Unlike other fields of philosophy, we cannot simply agree to disagree about morality as practiced in politics. At some point, our moral values become policies that those who may not share those values must follow. The way we construct these disagreements and agreements then are vital to the continued functionality of our nation. In this essay, I will examine how John Rawls, Alasdair MacIntyre, and Jeffrey Stout construct the concept of justice and apply their thoughts to the dispute surrounding mountain top removal coal mining in Eastern Kentucky. John Rawls believes in a universally applicable, rationally generated form of justice. MacIntyre believes that concepts like justice cannot be constructed meaningfully using rational means alone as all of these concepts are supported by arational traditions. Finally, Jeffrey Stout sees that while we may never discover a rationally indefeasible definition of justice, we must continue to search, carrying with us the virtues of humility and charity.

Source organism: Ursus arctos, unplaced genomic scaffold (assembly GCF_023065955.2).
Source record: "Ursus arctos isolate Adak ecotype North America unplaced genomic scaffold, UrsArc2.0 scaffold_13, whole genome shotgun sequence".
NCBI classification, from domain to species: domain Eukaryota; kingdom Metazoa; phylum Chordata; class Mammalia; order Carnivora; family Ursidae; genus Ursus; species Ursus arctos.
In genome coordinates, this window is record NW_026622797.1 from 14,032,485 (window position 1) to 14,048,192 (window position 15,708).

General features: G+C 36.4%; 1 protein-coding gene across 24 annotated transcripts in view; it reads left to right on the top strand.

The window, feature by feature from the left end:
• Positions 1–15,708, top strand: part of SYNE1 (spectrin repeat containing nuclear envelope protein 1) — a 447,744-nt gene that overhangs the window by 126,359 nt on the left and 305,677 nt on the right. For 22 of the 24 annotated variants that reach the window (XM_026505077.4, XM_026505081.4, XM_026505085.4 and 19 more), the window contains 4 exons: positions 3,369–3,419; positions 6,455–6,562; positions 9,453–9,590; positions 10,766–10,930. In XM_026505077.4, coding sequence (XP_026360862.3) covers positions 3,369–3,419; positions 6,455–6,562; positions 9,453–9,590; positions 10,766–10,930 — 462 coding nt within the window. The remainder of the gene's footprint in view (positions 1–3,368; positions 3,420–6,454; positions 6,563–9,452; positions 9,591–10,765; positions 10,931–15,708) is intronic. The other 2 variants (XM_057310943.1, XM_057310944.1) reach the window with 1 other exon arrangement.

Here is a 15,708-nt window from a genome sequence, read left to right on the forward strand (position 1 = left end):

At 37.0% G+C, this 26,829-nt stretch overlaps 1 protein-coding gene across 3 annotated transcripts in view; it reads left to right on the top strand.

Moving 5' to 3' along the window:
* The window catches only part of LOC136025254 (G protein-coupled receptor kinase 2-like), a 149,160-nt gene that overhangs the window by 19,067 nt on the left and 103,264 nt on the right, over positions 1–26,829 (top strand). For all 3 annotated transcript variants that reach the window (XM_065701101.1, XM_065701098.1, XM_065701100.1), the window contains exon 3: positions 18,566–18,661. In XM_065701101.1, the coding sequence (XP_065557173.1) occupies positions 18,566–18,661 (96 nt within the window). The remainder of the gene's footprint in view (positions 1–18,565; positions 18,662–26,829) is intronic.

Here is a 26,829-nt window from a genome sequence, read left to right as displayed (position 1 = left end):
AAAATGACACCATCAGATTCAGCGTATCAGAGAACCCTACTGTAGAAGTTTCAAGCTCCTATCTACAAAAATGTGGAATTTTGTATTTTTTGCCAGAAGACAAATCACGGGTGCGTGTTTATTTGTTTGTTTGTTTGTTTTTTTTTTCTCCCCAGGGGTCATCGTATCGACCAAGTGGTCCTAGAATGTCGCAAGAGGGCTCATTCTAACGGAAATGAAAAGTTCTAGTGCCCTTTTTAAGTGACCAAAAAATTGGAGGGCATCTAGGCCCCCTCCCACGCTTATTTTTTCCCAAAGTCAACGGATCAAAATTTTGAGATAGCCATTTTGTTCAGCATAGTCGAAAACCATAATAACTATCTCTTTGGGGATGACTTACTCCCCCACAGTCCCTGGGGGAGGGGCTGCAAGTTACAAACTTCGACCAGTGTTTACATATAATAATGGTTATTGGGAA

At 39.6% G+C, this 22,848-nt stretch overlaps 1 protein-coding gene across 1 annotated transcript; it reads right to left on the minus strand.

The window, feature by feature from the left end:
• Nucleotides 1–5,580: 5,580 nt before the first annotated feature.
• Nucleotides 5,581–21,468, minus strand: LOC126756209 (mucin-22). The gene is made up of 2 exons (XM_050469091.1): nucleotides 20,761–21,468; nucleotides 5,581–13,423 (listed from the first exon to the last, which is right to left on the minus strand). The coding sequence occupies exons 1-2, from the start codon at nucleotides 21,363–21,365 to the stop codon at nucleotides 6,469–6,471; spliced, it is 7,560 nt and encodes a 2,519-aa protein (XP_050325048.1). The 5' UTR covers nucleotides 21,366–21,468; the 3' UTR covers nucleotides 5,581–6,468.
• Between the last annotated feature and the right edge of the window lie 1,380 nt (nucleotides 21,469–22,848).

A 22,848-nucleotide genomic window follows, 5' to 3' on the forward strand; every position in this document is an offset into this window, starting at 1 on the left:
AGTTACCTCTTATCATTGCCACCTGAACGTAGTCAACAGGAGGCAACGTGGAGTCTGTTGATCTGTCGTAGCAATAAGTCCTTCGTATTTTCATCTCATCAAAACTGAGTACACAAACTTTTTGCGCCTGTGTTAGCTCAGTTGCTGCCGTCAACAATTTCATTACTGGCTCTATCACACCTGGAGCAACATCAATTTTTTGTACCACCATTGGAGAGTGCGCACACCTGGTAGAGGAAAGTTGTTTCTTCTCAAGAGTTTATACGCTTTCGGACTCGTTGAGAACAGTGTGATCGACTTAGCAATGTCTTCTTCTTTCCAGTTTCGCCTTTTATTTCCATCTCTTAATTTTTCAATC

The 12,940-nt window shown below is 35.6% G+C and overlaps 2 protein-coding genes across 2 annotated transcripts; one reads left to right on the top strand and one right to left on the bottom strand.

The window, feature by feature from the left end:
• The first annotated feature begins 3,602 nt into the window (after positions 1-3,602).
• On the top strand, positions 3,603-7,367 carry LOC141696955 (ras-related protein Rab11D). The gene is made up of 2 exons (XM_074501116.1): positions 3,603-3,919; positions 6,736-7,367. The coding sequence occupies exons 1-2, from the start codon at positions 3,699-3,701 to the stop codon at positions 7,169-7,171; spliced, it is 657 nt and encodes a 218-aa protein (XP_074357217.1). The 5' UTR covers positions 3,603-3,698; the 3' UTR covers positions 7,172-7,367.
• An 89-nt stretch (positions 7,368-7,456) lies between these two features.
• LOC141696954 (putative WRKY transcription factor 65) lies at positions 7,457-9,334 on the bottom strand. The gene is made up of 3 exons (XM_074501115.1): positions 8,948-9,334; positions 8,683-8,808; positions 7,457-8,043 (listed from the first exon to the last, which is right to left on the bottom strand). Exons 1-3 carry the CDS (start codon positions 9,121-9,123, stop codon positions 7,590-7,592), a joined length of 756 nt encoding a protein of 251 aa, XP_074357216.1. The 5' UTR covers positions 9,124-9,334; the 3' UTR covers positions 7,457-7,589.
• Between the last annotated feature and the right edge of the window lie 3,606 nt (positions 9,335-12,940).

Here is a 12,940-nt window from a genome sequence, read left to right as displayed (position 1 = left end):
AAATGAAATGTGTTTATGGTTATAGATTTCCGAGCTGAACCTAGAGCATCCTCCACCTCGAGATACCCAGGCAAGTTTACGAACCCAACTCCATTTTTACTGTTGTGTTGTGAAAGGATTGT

Advisor(s) or Committee Chair
Dr. Eric Bain-Selbo
Arts and Humanities | Philosophy | Religion | Religious Thought, Theology and Philosophy of Religion
Capillo, Greg James, "Learning to Talk to an Other: Stories and Thoughts on Community Organizing in a Divided Nation" (2010). Honors College Capstone Experience/Thesis Projects. Paper 233.